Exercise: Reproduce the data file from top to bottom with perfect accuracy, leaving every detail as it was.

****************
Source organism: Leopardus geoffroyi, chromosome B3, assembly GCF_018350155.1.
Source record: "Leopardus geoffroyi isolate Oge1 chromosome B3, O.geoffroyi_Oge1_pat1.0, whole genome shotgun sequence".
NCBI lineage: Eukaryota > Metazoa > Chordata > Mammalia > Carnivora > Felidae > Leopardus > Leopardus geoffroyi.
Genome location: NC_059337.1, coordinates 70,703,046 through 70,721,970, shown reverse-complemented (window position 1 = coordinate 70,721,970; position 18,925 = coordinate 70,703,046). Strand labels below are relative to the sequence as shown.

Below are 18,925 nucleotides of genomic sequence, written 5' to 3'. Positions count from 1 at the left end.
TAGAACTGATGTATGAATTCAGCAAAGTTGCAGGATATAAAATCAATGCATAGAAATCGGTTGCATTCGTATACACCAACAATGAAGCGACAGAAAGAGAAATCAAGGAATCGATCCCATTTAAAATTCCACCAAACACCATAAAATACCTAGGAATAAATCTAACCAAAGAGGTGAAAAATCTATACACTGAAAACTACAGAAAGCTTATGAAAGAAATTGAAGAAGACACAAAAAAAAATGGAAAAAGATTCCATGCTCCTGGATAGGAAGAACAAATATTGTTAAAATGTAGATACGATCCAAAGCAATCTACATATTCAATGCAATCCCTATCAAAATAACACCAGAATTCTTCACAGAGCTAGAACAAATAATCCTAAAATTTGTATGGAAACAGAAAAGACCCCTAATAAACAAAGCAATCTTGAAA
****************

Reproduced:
Source organism: Leopardus geoffroyi, chromosome B3, assembly GCF_018350155.1.
Source record: "Leopardus geoffroyi isolate Oge1 chromosome B3, O.geoffroyi_Oge1_pat1.0, whole genome shotgun sequence".
NCBI lineage: Eukaryota > Metazoa > Chordata > Mammalia > Carnivora > Felidae > Leopardus > Leopardus geoffroyi.
Genome location: NC_059337.1, coordinates 70,703,046 through 70,721,970, shown reverse-complemented (window position 1 = coordinate 70,721,970; position 18,925 = coordinate 70,703,046). Strand labels below are relative to the sequence as shown.

Below are 18,925 nucleotides of genomic sequence, written 5' to 3'. Positions count from 1 at the left end.
TAGAACTGATGTATGAATTCAGCAAAGTTGCAGGATATAAAATCAATGCATAGAAATCGGTTGCATTCGTATACACCAACAATGAAGCGACAGAAAGAGAAATCAAGGAATCGATCCCATTTAAAATTCCACCAAACACCATAAAATACCTAGGAATAAATCTAACCAAAGAGGTGAAAAATCTATACACTGAAAACTACAGAAAGCTTATGAAAGAAATTGAAGAAGACACAAAAAAAAATGGAAAAAGATTCCATGCTCCTGGATAGGAAGAACAAATATTGTTAAAATGTAGATACGATCCAAAGCAATCTACATATTCAATGCAATCCCTATCAAAATAACACCAGAATTCTTCACAGAGCTAGAACAAATAATCCTAAAATTTGTATGGAAACAGAAAAGACCCCTAATAAACAAAGCAATCTTGAAA